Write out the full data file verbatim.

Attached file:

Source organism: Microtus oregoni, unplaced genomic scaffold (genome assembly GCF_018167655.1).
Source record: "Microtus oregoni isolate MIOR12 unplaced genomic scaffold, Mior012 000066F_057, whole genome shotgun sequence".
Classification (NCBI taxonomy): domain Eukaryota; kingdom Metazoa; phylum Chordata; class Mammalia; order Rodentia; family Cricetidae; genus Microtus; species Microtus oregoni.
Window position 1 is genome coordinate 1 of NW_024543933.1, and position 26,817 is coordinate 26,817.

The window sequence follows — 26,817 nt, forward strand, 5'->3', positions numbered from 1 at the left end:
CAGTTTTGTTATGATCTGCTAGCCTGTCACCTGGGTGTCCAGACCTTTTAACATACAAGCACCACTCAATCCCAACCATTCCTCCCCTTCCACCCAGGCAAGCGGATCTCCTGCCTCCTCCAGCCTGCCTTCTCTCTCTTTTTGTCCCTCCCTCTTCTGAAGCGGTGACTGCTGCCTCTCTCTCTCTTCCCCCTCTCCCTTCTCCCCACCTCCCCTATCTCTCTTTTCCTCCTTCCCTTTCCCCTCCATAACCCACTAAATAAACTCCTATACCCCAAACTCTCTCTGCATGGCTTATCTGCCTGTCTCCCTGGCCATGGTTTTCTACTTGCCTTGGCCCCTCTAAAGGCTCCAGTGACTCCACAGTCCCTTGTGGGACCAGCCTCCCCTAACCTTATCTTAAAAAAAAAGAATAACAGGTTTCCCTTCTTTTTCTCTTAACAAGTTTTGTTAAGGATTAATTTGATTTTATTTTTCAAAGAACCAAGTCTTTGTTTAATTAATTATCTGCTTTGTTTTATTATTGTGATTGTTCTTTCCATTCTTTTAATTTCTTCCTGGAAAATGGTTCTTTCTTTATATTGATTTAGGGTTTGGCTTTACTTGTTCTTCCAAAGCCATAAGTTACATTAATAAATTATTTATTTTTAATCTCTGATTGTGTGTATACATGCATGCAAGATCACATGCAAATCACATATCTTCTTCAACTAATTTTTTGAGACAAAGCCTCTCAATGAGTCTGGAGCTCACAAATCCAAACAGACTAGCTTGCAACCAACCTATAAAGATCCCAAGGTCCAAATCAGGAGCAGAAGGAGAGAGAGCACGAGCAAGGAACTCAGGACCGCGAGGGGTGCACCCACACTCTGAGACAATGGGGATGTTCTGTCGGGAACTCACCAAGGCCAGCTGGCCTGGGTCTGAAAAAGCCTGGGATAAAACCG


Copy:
Source organism: Microtus oregoni, unplaced genomic scaffold (genome assembly GCF_018167655.1).
Source record: "Microtus oregoni isolate MIOR12 unplaced genomic scaffold, Mior012 000066F_057, whole genome shotgun sequence".
Classification (NCBI taxonomy): domain Eukaryota; kingdom Metazoa; phylum Chordata; class Mammalia; order Rodentia; family Cricetidae; genus Microtus; species Microtus oregoni.
Window position 1 is genome coordinate 1 of NW_024543933.1, and position 26,817 is coordinate 26,817.

The window sequence follows — 26,817 nt, forward strand, 5'->3', positions numbered from 1 at the left end:
CAGTTTTGTTATGATCTGCTAGCCTGTCACCTGGGTGTCCAGACCTTTTAACATACAAGCACCACTCAATCCCAACCATTCCTCCCCTTCCACCCAGGCAAGCGGATCTCCTGCCTCCTCCAGCCTGCCTTCTCTCTCTTTTTGTCCCTCCCTCTTCTGAAGCGGTGACTGCTGCCTCTCTCTCTCTTCCCCCTCTCCCTTCTCCCCACCTCCCCTATCTCTCTTTTCCTCCTTCCCTTTCCCCTCCATAACCCACTAAATAAACTCCTATACCCCAAACTCTCTCTGCATGGCTTATCTGCCTGTCTCCCTGGCCATGGTTTTCTACTTGCCTTGGCCCCTCTAAAGGCTCCAGTGACTCCACAGTCCCTTGTGGGACCAGCCTCCCCTAACCTTATCTTAAAAAAAAAGAATAACAGGTTTCCCTTCTTTTTCTCTTAACAAGTTTTGTTAAGGATTAATTTGATTTTATTTTTCAAAGAACCAAGTCTTTGTTTAATTAATTATCTGCTTTGTTTTATTATTGTGATTGTTCTTTCCATTCTTTTAATTTCTTCCTGGAAAATGGTTCTTTCTTTATATTGATTTAGGGTTTGGCTTTACTTGTTCTTCCAAAGCCATAAGTTACATTAATAAATTATTTATTTTTAATCTCTGATTGTGTGTATACATGCATGCAAGATCACATGCAAATCACATATCTTCTTCAACTAATTTTTTGAGACAAAGCCTCTCAATGAGTCTGGAGCTCACAAATCCAAACAGACTAGCTTGCAACCAACCTATAAAGATCCCAAGGTCCAAATCAGGAGCAGAAGGAGAGAGAGCACGAGCAAGGAACTCAGGACCGCGAGGGGTGCACCCACACTCTGAGACAATGGGGATGTTCTGTCGGGAACTCACCAAGGCCAGCTGGCCTGGGTCTGAAAAAGCCTGGGATAAAACCG